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Used in multi-party-ecdsa
Rust library for building IQC: cryptography based on class groups (Cl) of imaginary quadratic orders.
Cls are easy to generate. Their most interesting and useful property is that finding the group order is considered hard. In recent years we see more and more cryptographic primitives instantiated using Cls. We recommend [6,7,8] to learn more about Cls in practice.
Group Element Representation
Group Element can be represented as (a,b,c) or (a,b,Δ) triple (correspond to BinaryQF and ABDeltaTriple structures respectively). We also support compression from the paper (see BinaryQFCompressed structure).
Contributions for implementing new primitives or improving existing ones are welcome. See open issues first. Existing primitives can be found in the primitives folder :
PoE: Proof of exponantiation: The prover can efficiently convince a verifier that a large exponentiation was done correctly. Statement is
(x,u,w), verifier accept if
w = u^x.
Polynomial commitment: The following algorithms are implemented ( subsection 4.2 and 4.3):
Setup: generate public parameters
Commit: commit to a polynomial
Open: open and verify a commitment
Encode: stand alone code to encode a polynomial as an integer
Decode: converts integer to a unique polynomial
Eval_prover: NI proof that
y = f(z)for a committed polynomial
Eval_verify: NI verifier for eval_proof.
VDF: Verifiable Delay Function. Based on Wesolowski protocol [4,5]. The following interface is implemented. The same setup can be used for multiple proofs.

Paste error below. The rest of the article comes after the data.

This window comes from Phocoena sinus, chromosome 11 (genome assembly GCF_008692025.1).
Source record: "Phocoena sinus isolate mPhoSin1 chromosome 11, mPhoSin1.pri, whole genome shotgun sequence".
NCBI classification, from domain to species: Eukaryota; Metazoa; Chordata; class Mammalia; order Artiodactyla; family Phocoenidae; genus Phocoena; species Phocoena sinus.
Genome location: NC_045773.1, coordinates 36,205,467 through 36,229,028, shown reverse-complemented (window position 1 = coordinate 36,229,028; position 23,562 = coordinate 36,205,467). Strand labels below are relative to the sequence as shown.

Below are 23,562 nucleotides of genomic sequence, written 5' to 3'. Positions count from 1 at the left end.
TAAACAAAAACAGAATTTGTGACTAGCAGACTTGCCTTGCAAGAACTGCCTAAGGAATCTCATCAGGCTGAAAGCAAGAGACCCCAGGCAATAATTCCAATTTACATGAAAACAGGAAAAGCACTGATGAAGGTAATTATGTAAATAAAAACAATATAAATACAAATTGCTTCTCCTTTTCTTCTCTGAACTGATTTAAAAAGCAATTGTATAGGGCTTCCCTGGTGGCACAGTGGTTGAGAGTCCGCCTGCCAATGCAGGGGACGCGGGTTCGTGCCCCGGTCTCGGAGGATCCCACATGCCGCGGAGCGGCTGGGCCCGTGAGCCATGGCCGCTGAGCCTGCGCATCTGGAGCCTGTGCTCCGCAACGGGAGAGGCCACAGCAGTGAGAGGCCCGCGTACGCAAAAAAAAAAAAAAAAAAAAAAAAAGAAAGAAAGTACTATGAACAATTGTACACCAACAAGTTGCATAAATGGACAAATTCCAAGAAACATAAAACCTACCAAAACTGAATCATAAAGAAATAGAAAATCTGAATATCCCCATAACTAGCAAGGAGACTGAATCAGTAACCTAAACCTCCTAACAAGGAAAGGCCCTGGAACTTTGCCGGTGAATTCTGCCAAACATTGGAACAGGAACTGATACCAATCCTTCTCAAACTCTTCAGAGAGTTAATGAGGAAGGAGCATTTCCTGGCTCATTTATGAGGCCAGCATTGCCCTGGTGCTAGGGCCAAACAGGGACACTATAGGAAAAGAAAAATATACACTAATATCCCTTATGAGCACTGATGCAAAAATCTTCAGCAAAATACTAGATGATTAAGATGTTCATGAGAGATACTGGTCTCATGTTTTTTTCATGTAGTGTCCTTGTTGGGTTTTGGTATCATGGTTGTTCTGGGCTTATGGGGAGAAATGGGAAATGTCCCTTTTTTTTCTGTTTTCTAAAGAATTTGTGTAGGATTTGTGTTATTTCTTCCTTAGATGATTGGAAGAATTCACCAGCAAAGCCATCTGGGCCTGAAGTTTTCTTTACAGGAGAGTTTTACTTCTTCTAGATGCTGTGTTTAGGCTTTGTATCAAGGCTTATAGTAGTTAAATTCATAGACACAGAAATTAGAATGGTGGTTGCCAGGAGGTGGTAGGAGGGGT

time(Eval) >> time(Verify):
Setup: generate public key
Eval: using the public key generate a vdf statement
Verify: verify the statement using the public key
Encryption scheme: Linearly homomorphic encryption scheme and a ZK proof. interface includes:
Verify. The encryption scheme is taken from  Theorem 2. The zero knowledge proof is a non interactive version of the proof given in  figure 8. The proof Statement includes a public elliptic curve point
Q = xGand proves that a given ciphertext is encrypts
x. The ZK proof has another, experimental variant. This construcction is in use in 2P-ECDSA. To make to proof more efficient we use the LCM trick. see
The library uses bindings to PARI c library. Running
Cargo build for the first time will take PARI from the depend folder and install it on the machine. It was tested on MacOS and Linux. If you encounter a problem with installation of PARI, please open an issue and try to install it manually. Bindings are generated automatically on the fly which might slow down the build procces by a few seconds.
Tests in rust are multi-thearded if possible. However, PARI configuration supports a single thread. Therefore to make sure all tests run with defined behaviour please use
cargo test -- --test-threads=1.
We use tests to demonstrate correctness of each primitive: At the end of each primitive
.rs file there is a test to show the correct usage of the primitive. There is usually one test or more to show soundness of the implementation, i.e. not knowing a witness will fail a PoK. For all tests we assume 128bit security (conservatively translates into 1600bit Discriminant).
Security assumptions can differ between primitives and are discussed in the relevant papers. They should be understood well before using any primitive. The code is not audited and we did not attempted to make it constant time. Do not use this library in production system.
Hall of Fame
We would like to thank Fabien Laguillaumie, Guilhem Castagnos, Ida Tucker, Claudio Orlandi and Ben Fisch for their support and on-going help. We extend our gratitude to CoBloX research lab and Lloyd Fournier for contributing code, making this library more secure and fast.
 Book: Binary quadratic forms: An algorithmic approach